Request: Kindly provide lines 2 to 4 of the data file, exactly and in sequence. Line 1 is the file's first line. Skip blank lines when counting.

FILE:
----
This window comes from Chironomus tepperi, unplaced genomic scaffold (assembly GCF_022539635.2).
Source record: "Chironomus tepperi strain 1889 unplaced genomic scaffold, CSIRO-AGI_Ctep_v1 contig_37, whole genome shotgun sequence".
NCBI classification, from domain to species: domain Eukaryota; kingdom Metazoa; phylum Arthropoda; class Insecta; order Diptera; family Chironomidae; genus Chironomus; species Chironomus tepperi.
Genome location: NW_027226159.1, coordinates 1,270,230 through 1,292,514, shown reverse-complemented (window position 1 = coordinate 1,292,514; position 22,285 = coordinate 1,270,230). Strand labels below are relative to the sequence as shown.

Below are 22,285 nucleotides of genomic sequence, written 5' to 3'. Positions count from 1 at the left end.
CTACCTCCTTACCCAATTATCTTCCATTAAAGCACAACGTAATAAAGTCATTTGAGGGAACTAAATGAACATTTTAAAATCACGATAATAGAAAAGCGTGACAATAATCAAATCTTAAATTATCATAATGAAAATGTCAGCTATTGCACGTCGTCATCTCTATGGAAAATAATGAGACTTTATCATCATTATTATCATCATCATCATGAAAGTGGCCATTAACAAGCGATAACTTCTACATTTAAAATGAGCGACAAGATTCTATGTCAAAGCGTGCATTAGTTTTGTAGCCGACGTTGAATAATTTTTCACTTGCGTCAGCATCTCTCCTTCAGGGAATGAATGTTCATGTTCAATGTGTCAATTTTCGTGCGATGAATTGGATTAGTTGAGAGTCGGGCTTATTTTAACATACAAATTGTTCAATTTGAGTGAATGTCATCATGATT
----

Source record: "Chironomus tepperi strain 1889 unplaced genomic scaffold, CSIRO-AGI_Ctep_v1 contig_37, whole genome shotgun sequence".
NCBI classification, from domain to species: domain Eukaryota; kingdom Metazoa; phylum Arthropoda; class Insecta; order Diptera; family Chironomidae; genus Chironomus; species Chironomus tepperi.
Genome location: NW_027226159.1, coordinates 1,270,230 through 1,292,514, shown reverse-complemented (window position 1 = coordinate 1,292,514; position 22,285 = coordinate 1,270,230). Strand labels below are relative to the sequence as shown.